US: NFIB Small Business Optimism Index


Tue Apr 12 05:00:00 CDT 2016

Consensus Consensus Range Actual Previous
level 93.6 93.5 to 93.9 92.6 92.9

Highlights
Small business owners remain pessimistic, with the small business optimism index dipping another 0.3 points in March to 92.6, surpassing February's two year low and remaining well below the 42-year average of 98. Four of the 10 component indices posted a gain and six posted declines. Among the most optimistic parts of the index, plans to increase capital outlays rose to remain at very solid levels while the job openings were a little less hard to fill in March, but still very hard. But earnings trends continued turning from bad to worse in March, and though small business owners were more optimistic than in February in their expectations that the economy will improve, this component of the index is still in deep pessimistic territory at a net negative 17 percent.

Market Consensus Before Announcement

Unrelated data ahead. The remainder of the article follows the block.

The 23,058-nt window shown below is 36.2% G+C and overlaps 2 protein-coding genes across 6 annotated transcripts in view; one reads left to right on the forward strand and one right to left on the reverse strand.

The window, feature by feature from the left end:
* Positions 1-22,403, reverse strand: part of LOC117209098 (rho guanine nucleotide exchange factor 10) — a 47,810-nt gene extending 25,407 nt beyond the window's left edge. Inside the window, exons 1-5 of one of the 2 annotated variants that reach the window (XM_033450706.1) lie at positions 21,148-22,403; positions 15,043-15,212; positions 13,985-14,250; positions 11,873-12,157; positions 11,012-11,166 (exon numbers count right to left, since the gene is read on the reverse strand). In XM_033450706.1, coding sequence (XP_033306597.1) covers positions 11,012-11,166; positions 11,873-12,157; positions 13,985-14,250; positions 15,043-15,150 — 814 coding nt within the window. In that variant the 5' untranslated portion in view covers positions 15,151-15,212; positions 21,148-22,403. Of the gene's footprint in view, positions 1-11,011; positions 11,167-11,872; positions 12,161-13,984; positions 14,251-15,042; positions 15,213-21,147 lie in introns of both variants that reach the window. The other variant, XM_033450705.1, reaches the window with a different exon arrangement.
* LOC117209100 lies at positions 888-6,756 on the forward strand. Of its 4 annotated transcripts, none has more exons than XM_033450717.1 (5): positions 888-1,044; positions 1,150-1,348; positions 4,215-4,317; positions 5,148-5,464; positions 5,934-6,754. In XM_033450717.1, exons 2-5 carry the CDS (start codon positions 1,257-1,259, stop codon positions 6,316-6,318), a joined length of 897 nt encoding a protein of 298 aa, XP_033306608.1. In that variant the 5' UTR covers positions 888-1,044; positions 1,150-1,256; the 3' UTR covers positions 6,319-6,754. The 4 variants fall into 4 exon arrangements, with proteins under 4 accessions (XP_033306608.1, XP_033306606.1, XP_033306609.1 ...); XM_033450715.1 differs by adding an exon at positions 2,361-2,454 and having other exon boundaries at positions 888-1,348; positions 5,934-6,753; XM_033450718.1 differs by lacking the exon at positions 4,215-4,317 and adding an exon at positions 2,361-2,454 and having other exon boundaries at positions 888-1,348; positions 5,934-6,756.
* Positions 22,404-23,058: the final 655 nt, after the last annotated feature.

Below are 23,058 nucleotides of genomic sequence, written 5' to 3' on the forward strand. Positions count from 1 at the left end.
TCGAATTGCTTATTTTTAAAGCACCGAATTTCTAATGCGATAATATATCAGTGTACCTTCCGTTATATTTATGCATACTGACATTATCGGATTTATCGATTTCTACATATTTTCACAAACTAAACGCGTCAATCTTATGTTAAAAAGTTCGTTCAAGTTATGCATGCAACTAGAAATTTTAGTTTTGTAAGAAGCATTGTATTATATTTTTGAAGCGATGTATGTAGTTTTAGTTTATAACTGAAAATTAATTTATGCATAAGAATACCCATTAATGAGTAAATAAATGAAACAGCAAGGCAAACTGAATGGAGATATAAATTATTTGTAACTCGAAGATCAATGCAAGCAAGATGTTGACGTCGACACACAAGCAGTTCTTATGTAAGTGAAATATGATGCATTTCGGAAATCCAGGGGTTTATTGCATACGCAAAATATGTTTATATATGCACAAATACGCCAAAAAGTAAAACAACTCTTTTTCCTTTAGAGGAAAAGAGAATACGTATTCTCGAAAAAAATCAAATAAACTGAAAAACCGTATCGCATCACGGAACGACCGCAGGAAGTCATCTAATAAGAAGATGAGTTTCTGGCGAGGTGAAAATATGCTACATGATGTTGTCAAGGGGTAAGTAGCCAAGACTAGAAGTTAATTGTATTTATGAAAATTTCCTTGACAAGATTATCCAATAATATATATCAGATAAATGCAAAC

The small business optimism index dropped noticeably in February and a solid rebound is expected for March, at a consensus 93.6 for what would be a 7 tenths gain. February was held down by slowing in labor market components with sales expectations and earnings trends very weak. Softness in this report has underscored the moderate degree of economic growth.

Definition
The small business optimism index is compiled from a survey that is conducted each month by the National Federation of Independent Business (NFIB) of its members. The index is a composite of ten seasonally adjusted components based on questions on the following: plans to increase employment, plans to make capital outlays, plans to increase inventories, expect economy to improve, expect real sales higher, current inventory, current job openings, expected credit conditions, now a good time to expand, and earnings trend.

Description
Small businesses are responsible for a majority of new job creation and the NFIB focuses on this sector of the economy. The direction of the health of small businesses can portend changes in the stock market - especially small caps.